Abraham’s insistence that his servant finds a wife for Isaac who is not from the Canaanites demonstrates that God was making a distinction between His people and the people of the land. As the servant heads back to Abraham’s relatives, God superintends the entire episode and shows His favor to the servant. This distinction between the chosen people of God and the people of the land will become increasingly important in the coming chapters.
God’s choice of Jacob as the one through whom He would accomplish His plan is demonstrated in God’s words, “the older shall serve the younger” (v33). God continues to sovereignly orchestrate His plans through a particular family line, through which all the nations will be blessed. Moreover, Esau’s wickedness is displayed in despising his birthright.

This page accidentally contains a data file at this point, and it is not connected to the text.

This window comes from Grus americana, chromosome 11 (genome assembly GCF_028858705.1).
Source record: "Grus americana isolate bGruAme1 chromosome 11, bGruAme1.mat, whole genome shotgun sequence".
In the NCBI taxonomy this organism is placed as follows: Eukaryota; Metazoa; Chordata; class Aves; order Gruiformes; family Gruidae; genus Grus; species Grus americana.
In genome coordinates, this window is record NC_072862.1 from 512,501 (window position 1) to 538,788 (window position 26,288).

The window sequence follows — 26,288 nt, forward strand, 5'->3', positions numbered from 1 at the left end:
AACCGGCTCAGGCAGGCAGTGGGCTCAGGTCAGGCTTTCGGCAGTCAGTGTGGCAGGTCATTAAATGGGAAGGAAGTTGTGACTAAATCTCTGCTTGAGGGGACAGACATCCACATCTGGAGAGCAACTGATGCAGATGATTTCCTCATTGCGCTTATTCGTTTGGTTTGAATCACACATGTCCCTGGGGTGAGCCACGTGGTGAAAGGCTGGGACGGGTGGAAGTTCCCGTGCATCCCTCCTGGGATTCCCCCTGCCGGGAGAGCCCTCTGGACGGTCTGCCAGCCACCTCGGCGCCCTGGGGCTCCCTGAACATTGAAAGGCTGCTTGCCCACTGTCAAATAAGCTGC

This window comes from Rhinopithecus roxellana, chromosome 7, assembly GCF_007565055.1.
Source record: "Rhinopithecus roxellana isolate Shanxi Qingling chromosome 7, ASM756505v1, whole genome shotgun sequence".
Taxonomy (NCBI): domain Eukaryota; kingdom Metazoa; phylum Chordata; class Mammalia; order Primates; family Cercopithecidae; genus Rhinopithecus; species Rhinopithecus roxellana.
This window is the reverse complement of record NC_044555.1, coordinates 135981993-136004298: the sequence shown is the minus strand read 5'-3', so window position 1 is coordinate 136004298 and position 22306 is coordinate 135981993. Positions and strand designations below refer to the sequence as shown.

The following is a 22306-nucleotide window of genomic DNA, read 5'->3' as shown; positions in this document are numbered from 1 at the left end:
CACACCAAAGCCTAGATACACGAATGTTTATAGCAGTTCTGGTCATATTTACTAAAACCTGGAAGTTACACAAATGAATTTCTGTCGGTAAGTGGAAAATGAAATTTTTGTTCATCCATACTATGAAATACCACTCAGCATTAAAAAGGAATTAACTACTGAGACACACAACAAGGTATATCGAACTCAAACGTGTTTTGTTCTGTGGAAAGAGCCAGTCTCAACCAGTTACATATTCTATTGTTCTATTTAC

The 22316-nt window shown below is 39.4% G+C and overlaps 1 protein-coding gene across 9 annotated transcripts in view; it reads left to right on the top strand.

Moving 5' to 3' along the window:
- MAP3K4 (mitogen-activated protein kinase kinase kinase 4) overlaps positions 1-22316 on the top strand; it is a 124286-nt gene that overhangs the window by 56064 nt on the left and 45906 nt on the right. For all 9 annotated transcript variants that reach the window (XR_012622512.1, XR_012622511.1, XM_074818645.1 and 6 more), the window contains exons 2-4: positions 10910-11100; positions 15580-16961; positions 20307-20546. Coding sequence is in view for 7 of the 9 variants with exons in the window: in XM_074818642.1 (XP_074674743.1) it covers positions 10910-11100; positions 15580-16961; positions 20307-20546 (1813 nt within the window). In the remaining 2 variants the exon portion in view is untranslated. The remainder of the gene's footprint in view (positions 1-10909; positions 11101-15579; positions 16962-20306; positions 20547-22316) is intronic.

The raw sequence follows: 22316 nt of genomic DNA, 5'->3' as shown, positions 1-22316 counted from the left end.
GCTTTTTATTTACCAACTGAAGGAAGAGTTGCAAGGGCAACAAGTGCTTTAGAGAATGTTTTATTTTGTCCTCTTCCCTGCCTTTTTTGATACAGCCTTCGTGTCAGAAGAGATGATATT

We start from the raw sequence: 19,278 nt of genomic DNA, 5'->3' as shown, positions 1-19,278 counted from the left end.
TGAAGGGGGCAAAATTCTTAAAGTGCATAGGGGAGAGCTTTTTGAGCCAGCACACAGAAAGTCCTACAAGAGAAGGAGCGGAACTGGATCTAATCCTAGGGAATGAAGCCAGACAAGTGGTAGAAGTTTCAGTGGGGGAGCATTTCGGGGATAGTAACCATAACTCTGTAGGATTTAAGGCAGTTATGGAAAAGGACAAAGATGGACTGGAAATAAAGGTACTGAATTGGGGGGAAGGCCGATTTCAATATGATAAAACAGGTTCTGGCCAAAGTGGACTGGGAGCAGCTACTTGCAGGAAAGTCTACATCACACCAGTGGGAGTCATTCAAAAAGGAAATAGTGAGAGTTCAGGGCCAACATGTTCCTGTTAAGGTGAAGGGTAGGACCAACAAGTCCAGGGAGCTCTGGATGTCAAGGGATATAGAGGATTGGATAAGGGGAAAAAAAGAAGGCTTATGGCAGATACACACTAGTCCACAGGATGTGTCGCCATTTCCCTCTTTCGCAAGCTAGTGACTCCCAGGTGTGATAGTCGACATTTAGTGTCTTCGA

Isaac follows the pattern set by Abraham and appears to forget the promises made by God in verses 2-5. If God has promised this great blessing, then one should assume that He will likewise provide the protection necessary to accomplish that pledge. Esau now marries outside of the family, showing that he does not make the distinction between the chosen people and the people of the land that his fathers before him have made.
Jacob, the deceiver, deceives his father and steals the blessing to go along with the birthright that Esau despised. Esau is a wicked son and has treated the things of God with contempt. As he looks to the death of his father for a time to avenge himself, Isaac and Rebekah send Jacob away so that he will not marry a woman of the land. Rather, he will keep the distinction. This time, instead of a servant going and getting a wife, Jacob himself will go and get a wife from his father’s family.
Esau takes more wives in an attempt to appease his parents, but here he shows himself to be spiritually dense. As Jacob goes and lays down his head, he recognizes the holiness of the place and calls it Bethel, meaning “house of God.”